I also expected to find a relationship between the sex of the child and whether he or she did his or her homework, the results were insignificant. There was also no significant relationship between doing homework and playing sports. If there were older students as participants we may have found that playing sports leads to doing homework, because of

competitiveness and better mental skills.

There may have been some limitations to this study such as, the way the teacher acted, or if they were suppose to be somewhere else. One class had a teacher hurrying them so they could go to another class. Another possible limitation could have been a reward, one class received extra recess if they brought back their permission slip and participated in the study. There may have also been a limitation of if they read the questions and did the survey themselves or if by me reading the questions to them they answered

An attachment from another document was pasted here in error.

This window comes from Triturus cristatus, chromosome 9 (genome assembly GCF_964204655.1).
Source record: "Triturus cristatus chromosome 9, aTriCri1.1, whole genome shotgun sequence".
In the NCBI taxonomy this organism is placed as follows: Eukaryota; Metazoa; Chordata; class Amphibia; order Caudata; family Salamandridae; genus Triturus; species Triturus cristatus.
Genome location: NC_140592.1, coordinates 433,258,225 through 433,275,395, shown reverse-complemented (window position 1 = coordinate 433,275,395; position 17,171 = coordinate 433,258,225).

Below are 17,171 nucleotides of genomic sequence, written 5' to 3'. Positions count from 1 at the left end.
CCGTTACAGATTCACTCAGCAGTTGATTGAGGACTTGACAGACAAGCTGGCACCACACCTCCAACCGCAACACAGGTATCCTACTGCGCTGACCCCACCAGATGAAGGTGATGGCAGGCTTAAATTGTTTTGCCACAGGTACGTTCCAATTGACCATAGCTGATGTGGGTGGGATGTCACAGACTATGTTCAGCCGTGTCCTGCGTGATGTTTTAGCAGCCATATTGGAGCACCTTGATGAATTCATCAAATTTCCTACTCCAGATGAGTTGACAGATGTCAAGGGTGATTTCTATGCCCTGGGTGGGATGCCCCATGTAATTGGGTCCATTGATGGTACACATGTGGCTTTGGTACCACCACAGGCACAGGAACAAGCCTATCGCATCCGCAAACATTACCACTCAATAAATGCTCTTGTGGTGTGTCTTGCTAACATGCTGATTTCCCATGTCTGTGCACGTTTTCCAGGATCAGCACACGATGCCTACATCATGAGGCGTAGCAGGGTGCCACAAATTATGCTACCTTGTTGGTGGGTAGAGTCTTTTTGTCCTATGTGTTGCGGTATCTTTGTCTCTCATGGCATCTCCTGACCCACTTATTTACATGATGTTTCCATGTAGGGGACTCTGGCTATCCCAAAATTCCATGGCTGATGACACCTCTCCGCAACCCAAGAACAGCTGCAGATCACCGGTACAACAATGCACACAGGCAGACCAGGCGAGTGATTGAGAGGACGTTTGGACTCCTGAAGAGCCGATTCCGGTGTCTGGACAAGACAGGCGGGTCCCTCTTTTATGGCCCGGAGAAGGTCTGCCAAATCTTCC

differently. There may have also been another limitation to the fact that some did not know some of the words in the survey.

There were students who were not able to participate in the study because they forgot to bring their permission slip back. Some of the others were not able to participate because they were absent. One school had nine children out because of headlice, and the other school had 12 absent for various reasons and 9 in special programs.

In conclusion, many aspects involving the parental relationship were discovered in this study. There are many different aspects to look into for future studies in this area. There are many different situational factors that affect childrenís study habits and we can only assume the possibilities because it is so complicated to test. There are too many interactions that are involved in determining the truth, but there are a lot of factors, for researchers to work with in the near future.


Gilbert, J. N., Orlick, T. (1996). Evaluation of a life skills program with grade who children. Elementary School Guidance and Counseling, 31, 139-152.

Leftwich, M.J.T., Collins, F.L. (1994). Parental Smoking, depression, and child development: Persistent and unanswered questions. Journal of Pediatric Psychology, 19, 557-569.

Luster, T., McAdoo, H. (1996). Family and child influences on educational attainment: a secondary analysis of the high/scope Perry Preschool data. Developmental Psychology, 32, 26-39.